The letter refers to a law by signed by President Vladimir Putin on June 30 under which public acknowledgement of one’s sexual orientation or support for LGBT rights, including displays of symbols such as a rainbow flag or HRC logo, can result in arrest and 15 days in jail.

The concern is over an announcement the law would be enforced during the Olympics.

Two other Texas congressmen also signed the letter — Rep. Lloyd Doggett, D-Austin, and Rep. Al Green, D-Houston.

Noticeably absent from the list were Houston’s Rep. Sheila Jackson Lee, who always scores high on HRC Congressional rankings and newcomers Rep. Beto O’Rourke, who worked for partner benefits while serving on the El Paso City Council, and Rep. Joaquin Castro, who won his seat with strong LGBT support in San Antonio.

The members of Congress are concerned with the rising wave of anti-gay activity in Russia including violent hate crimes and laws banning Pride parades for 100 years and limiting adoption of Russian children by people from countries that allow same-sex marriage.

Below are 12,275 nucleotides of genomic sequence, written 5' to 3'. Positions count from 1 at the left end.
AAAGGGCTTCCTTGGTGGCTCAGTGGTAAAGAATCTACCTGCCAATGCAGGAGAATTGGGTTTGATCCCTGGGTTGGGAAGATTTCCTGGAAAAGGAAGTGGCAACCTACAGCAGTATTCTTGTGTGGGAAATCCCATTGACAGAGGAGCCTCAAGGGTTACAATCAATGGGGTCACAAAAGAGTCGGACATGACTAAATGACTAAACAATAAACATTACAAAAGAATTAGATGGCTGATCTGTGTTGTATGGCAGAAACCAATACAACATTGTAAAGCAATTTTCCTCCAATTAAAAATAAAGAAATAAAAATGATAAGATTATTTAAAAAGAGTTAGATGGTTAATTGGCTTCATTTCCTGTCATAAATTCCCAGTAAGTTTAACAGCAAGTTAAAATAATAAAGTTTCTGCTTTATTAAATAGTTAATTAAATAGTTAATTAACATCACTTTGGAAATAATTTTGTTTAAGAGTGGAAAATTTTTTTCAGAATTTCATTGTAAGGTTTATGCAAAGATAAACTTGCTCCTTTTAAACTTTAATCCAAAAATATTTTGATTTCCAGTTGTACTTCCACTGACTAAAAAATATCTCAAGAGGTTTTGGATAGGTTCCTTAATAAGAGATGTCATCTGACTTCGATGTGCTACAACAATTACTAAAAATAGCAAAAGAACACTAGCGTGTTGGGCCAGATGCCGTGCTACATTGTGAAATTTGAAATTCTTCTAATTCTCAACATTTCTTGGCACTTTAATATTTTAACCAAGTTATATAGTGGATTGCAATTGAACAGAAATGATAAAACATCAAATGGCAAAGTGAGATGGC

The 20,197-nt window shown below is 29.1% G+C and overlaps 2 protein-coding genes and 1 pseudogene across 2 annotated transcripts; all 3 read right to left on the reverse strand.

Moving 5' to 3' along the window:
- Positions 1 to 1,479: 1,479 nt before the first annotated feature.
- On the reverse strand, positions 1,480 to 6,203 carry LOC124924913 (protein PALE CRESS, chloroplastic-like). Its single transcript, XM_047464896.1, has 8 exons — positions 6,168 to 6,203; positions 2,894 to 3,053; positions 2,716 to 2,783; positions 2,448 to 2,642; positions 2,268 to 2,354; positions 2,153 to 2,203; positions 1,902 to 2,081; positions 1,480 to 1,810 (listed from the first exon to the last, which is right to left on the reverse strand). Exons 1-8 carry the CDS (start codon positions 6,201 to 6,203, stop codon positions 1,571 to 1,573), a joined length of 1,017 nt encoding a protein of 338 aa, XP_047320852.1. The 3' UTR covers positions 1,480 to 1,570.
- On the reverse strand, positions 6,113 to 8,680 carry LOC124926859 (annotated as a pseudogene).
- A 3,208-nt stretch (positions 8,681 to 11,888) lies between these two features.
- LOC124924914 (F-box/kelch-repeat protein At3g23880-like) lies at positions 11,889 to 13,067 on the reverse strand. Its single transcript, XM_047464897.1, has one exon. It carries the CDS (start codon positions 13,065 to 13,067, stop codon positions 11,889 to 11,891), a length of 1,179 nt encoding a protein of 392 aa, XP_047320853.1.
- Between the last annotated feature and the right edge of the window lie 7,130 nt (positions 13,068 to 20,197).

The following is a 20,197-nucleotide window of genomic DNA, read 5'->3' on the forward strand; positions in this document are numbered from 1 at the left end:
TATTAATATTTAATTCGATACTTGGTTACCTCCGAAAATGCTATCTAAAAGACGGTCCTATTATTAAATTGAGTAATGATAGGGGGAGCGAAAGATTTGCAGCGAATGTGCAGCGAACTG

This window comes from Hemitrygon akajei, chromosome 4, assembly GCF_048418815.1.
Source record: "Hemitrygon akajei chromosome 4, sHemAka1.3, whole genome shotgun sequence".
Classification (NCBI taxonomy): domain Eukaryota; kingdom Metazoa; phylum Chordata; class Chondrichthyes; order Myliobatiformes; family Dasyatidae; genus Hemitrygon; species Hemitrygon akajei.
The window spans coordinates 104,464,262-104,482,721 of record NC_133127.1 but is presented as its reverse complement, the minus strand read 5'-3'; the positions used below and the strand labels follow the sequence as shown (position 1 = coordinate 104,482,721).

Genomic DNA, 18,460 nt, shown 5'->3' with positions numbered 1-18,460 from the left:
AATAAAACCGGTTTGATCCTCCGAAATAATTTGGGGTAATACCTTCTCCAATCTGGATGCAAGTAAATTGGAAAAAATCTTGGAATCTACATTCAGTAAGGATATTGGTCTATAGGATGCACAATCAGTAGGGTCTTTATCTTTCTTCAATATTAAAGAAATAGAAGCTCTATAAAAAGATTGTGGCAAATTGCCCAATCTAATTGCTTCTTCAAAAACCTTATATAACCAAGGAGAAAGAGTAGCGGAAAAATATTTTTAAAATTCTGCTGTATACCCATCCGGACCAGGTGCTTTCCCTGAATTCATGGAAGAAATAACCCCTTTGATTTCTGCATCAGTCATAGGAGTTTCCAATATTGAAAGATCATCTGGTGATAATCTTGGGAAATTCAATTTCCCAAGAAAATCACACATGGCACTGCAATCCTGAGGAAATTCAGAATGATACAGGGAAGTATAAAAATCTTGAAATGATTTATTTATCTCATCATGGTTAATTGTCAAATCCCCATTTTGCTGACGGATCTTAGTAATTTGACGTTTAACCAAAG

Kerry has a long record of supporting the LGBT community. He was one of just 14 Senators who voted against the Defense of Marriage Act. Last week, in a speech at the embassy in London, he announced the U.S. would treat visa applications from married same-sex couples the same as opposite-sex couples.

Other signs of international protest of the new anti-gay law include a boycott of Russian alcohol. The New York City United Restaurant and Tavern Owners Association called on all bars, cafes, taverns and restaurants to ban all Russian-made food and alcohol. Locally, some bars have joined in a boycott of Stoli vodka.